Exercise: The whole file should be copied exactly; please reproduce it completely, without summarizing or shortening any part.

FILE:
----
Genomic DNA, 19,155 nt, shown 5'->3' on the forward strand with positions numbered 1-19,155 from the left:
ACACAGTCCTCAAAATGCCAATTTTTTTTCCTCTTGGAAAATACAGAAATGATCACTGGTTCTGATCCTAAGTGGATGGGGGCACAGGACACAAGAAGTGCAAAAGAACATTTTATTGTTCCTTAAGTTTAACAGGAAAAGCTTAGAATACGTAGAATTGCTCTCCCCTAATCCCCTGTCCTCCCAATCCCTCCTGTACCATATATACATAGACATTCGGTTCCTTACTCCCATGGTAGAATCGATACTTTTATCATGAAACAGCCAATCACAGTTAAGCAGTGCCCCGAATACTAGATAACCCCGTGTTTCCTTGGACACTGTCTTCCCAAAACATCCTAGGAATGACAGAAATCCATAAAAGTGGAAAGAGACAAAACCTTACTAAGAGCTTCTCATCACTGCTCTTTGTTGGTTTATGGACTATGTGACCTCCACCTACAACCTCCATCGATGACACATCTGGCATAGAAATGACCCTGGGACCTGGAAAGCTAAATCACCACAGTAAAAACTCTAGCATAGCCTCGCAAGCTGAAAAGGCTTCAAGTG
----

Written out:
Genomic DNA, 19,155 nt, shown 5'->3' on the forward strand with positions numbered 1-19,155 from the left:
ACACAGTCCTCAAAATGCCAATTTTTTTTCCTCTTGGAAAATACAGAAATGATCACTGGTTCTGATCCTAAGTGGATGGGGGCACAGGACACAAGAAGTGCAAAAGAACATTTTATTGTTCCTTAAGTTTAACAGGAAAAGCTTAGAATACGTAGAATTGCTCTCCCCTAATCCCCTGTCCTCCCAATCCCTCCTGTACCATATATACATAGACATTCGGTTCCTTACTCCCATGGTAGAATCGATACTTTTATCATGAAACAGCCAATCACAGTTAAGCAGTGCCCCGAATACTAGATAACCCCGTGTTTCCTTGGACACTGTCTTCCCAAAACATCCTAGGAATGACAGAAATCCATAAAAGTGGAAAGAGACAAAACCTTACTAAGAGCTTCTCATCACTGCTCTTTGTTGGTTTATGGACTATGTGACCTCCACCTACAACCTCCATCGATGACACATCTGGCATAGAAATGACCCTGGGACCTGGAAAGCTAAATCACCACAGTAAAAACTCTAGCATAGCCTCGCAAGCTGAAAAGGCTTCAAGTG